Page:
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The Lobster’s Trivia: Discover the Film’s Quirky and Memorable Details!

A scene from the movie "The Lobster" featuring the character David escaping from a building.

The Lobster is a 2015 film directed by Yorgos Lanthimos that tells the story of a dystopian society where single people must find a romantic partner within 45 days or risk being turned into an animal of their choosing. This darkly comedic movie has captivated audiences with its unique premise and quirky characters. In this blog post, we’ll explore some fascinating trivia about The Lobster that you may not have known.

Real-Life Inspiration for Film Setting

The Lobster was filmed at the Park Hotel in County Kerry, Ireland, which was once a real-life hotel for wealthy guests. Lanthimos and his team chose this location because of its isolated setting and eerie atmosphere, which helped to create the film’s dystopian world. The hotel’s sprawling grounds and old-fashioned decor were also perfect for the movie’s aesthetic.

Character Names Reflect Traits

In The Lobster, characters are given names based on their defining trait, such as the protagonist David (played by Colin Farrell), who is referred to as “The Short-Sighted Man”. This naming convention helps to emphasize the importance of finding a partner who shares a common trait in the film’s society. Other characters have names like “The Limping Man” (Ben Whishaw), “The Nosebleed Woman” (Jessica Barden), and “The Biscuit Woman” (Ashley Jensen).

Satirical Take on Relationships in Film

One of the most fascinating aspects of The Lobster is its satirical take on society’s obsession with relationships. The film’s dystopian world is a commentary on the pressure that society places on individuals to find a partner and settle down. The characters’ desperate attempts to find love, even resorting to physical violence and manipulation, highlights the extremes that people will go to in order to conform to societal norms.

A scene from the movie "The Lobster" featuring character hunting for pigs.

Animal Imagery and Inner Desires in Film

Throughout The Lobster, characters are given the opportunity to choose the animal they will become if they fail to find a partner. This use of animal imagery symbolizes the characters’ inner desires and personalities. For example, David chooses to become a lobster because of their longevity and loyalty to their partners. The fact that the characters are given a choice in the matter also emphasizes the idea of free will and the importance of choosing one’s own path in life.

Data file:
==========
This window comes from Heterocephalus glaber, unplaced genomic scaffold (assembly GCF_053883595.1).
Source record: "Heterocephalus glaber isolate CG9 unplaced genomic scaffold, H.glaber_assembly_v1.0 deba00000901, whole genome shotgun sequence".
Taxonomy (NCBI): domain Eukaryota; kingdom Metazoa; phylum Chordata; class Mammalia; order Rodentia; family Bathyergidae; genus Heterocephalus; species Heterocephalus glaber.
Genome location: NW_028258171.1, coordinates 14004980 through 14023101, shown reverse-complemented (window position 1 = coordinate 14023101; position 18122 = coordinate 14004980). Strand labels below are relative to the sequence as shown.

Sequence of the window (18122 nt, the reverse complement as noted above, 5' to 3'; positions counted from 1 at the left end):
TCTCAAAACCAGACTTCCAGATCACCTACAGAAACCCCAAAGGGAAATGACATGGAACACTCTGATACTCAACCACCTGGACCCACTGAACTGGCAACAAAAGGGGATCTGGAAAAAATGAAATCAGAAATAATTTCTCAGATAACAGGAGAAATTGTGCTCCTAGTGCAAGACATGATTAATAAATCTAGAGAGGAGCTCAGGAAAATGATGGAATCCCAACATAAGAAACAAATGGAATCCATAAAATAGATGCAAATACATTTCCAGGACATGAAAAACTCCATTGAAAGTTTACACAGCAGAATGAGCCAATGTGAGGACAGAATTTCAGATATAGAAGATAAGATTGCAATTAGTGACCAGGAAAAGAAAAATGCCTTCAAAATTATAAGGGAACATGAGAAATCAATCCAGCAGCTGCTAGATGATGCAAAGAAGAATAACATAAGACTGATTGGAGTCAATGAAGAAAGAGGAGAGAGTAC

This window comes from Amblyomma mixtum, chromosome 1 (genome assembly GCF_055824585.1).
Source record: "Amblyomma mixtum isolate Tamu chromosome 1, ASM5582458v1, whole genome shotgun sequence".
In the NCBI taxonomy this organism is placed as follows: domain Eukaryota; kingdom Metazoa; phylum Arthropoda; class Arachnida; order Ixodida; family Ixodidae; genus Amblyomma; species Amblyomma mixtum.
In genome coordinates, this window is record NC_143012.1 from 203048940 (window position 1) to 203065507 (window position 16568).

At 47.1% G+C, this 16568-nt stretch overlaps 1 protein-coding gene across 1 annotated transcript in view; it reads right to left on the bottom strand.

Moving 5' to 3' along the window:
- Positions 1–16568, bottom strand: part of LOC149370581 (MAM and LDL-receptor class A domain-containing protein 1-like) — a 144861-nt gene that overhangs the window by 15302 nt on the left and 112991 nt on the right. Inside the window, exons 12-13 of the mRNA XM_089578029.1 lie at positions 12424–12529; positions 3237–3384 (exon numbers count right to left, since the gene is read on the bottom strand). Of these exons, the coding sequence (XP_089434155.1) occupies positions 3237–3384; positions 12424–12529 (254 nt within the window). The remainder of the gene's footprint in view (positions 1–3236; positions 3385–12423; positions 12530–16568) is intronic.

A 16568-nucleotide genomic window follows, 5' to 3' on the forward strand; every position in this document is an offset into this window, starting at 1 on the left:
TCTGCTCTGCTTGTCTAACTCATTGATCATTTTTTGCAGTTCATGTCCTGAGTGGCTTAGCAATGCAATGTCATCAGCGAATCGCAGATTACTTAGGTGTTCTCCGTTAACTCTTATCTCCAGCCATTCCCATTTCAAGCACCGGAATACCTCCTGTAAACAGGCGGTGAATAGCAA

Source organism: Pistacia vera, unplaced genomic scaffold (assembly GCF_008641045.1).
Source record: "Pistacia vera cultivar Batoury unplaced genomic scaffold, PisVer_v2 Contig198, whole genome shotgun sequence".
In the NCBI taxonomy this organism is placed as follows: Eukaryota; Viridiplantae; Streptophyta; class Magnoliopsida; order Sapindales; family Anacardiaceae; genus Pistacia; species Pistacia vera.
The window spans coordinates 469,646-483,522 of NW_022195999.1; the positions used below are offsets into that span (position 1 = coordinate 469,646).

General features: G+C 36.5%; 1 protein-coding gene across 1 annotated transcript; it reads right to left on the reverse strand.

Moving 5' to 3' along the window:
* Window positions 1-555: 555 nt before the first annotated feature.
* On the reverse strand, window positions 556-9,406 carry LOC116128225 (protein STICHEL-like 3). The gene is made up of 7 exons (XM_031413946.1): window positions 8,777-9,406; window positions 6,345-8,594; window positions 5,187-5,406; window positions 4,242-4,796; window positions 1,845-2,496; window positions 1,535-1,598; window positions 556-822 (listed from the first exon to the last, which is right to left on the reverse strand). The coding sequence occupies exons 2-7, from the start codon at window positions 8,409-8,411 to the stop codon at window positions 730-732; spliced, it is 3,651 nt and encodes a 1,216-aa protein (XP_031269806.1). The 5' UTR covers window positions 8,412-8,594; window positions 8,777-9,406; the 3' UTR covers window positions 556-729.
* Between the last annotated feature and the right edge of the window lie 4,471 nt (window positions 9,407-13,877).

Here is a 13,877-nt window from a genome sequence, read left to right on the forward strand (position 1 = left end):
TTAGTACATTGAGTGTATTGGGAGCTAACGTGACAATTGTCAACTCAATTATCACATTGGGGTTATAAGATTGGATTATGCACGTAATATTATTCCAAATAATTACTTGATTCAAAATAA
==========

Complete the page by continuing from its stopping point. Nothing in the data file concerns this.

Ambiguous Ending in Film

The Lobster’s ambiguous ending has been the subject of much debate and discussion among viewers. The film ends with David and another character escaping the society and finding refuge with a group of rebels in the woods. However, it is unclear what their future holds and whether or not they are truly free. This open-ended conclusion leaves interpretation up to the viewer and encourages them to think critically about the themes of the film.

Classical Music in Film for Quirkiness

The Lobster’s use of classical music adds to the film’s quirky and offbeat tone. Throughout the movie, classical pieces such as Beethoven’s “Symphony No. 7” and Stravinsky’s “The Rite of Spring” are used to great effect. The music helps to emphasize the film’s absurdity and adds an extra layer of meaning to certain scenes.

International Cast in Film Production

The Lobster features an impressive cast of international talent, including Colin Farrell, Rachel Weisz, Ben Whishaw, and Léa Seydoux. The fact that the film was shot in Ireland also allowed for the inclusion of local actors such as Olivia Colman and Angeliki Papoulia. This mix of talent from different countries adds to the film’s global appeal and helps to create a more diverse and interesting world within the movie.

A scene from the movie "The Lobster" featuring the character David in a romantic dance with another character.

Film’s Unique Language Created by Production Team

In order to fully immerse viewers in The Lobster’s dystopian world, the film’s production team created an entire language for the characters to speak. This language, called “The Hotel Language”, is a mix of English and other European languages, with some words and phrases made up entirely. The use of this language helps to add to the film’s unique and otherworldly feel.

Academy Award Nomination for The Lobster

Despite its quirky and unconventional premise, The Lobster was nominated for an Academy Award for Best Original Screenplay in 2017. This nomination is a testament to the film’s originality and the skill of its screenwriters, Yorgos Lanthimos and Efthimis Filippou. While the film did not ultimately win the award, its recognition by the Academy is a significant achievement.

READ MORE: The Lobster (2015) Review: Absurd, Surprising, Heartbreaking!

The Lobster is a movie that has captured the attention of audiences with its unique premise and quirky characters. From its real-life filming location to its use of animal imagery, the film is full of fascinating trivia that adds to its appeal. Its satirical take on society’s obsession with relationships and its ambiguous ending leave viewers thinking long after the credits roll. If you haven’t yet seen The Lobster, it’s definitely a film worth adding to your watchlist.

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Last modified: May 6, 2023